- Report of the Secretary-General on Somalia (S/2015/331)
- FEWS NET Food Security Outlook April to September 2015
- OCHA Humanitarian Bulletin March 2015 | Issued on 24 April 2015
Appeals & Funding
- Strategic Response Plan 2015
- Humanitarian Needs Overview 2015
- CHF (Common Humanitarian Fund)
The Gu rainy season (April - June) started on time in most parts of Somalia. Moderate rainfall has been received in southern and central Somalia. If the rains are good, they will allow for increased crop production, pasture growth and replenishment of water reservoirs. This is crucial for improving the food security situation of the 3 million people who are in need of humanitarian and livelihood assistance.
SOMALIA HUMANITARIAN RESPONSE PLAN 2015
The Somalia Humanitarian Response Plan (HRP) is underfunded, with only $99 million, or 12 per cent, reported against the $863 million required so far. An additional $38 million has been contributed to humanitarian activities outside of the appeal, bringing the total humanitarian funding to $137 million.
Additional contributions are urgently needed to fund life-saving activities and humanitarian basic services to prevent the deterioration of the humanitarian situation in Somalia.
With the start of Gu rains at end of March, the main planting season in Somalia has begun.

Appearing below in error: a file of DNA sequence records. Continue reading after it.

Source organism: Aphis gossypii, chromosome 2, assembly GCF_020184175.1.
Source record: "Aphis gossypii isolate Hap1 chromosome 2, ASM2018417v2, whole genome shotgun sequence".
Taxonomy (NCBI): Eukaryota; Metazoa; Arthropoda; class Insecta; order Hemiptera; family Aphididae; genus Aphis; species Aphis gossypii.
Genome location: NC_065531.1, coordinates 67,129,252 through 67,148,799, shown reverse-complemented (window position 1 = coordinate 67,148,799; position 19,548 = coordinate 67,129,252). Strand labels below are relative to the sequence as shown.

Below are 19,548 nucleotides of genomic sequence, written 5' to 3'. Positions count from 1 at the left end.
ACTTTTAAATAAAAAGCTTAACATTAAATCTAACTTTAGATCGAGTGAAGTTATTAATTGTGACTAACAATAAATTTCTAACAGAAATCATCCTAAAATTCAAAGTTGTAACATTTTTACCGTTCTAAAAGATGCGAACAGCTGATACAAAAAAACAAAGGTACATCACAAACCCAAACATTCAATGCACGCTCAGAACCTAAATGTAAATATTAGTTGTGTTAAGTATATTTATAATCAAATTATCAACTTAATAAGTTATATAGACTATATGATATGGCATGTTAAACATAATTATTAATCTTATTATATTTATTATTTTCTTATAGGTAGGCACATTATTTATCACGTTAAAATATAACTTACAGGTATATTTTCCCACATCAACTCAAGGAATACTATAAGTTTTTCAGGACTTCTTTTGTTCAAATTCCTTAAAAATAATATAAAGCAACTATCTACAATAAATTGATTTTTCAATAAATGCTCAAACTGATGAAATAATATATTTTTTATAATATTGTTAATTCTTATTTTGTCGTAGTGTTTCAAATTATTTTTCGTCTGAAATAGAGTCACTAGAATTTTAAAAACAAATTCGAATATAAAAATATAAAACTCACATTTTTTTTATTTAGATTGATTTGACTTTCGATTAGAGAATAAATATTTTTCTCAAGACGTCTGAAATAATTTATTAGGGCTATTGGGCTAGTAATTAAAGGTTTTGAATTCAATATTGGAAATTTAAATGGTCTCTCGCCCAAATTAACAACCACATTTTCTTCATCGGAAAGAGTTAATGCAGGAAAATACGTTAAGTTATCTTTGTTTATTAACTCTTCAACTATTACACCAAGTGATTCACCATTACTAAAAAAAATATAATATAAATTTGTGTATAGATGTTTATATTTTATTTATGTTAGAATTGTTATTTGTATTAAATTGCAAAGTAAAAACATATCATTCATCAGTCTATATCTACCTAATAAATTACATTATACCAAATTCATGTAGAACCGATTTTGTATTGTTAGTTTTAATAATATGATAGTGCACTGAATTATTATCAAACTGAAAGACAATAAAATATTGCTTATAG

Sufficient rains will be critical for the 3 million people currently facing food insecurity. This will support crop production, pasture growth and replenishment of water supplies especially in agro-pastoral and pastoral livelihood zones. The Gu (April-June) is the season during which about 75 per cent of annual rainfall is recorded.
Relatively good 2014 Deyr rains, improved flow of commercial goods to southern and central Somalia and concerted humanitarian assistance helped prevent the worsening of the humanitarian situation. Despite the improvement, 731,000 Somalis are still unable to meet their minimum food needs and 2.3 million will face difficulties meeting their basic food needs over the next six months, bringing the number of people in need to 3 million.
About 731,000 Somalis currently face acute food insecurity and 2.3 million people are at risk of sliding back into crisis and emergency levels of food insecurity. Relatively good rains in October to December, improved flow of goods and humanitarian assistance are responsible for this improvement. Despite this, malnutrition levels remain high with 203,000 children acutely malnourished. Of these, 38,000 children are severely malnourished and need medical treatment and therapeutic food to survive.
The humanitarian situation in Somalia remains worrisome despite modest improvements. About 731,000 Somalis face acute food insecurity, a decrease of 29 per cent from the July – December 2014 estimates. An additional 2.3 million people are at risk of sliding into the same situation. This brings the number of people in need of humanitarian and livelihood support to 3 million.
Malnutrition rates still high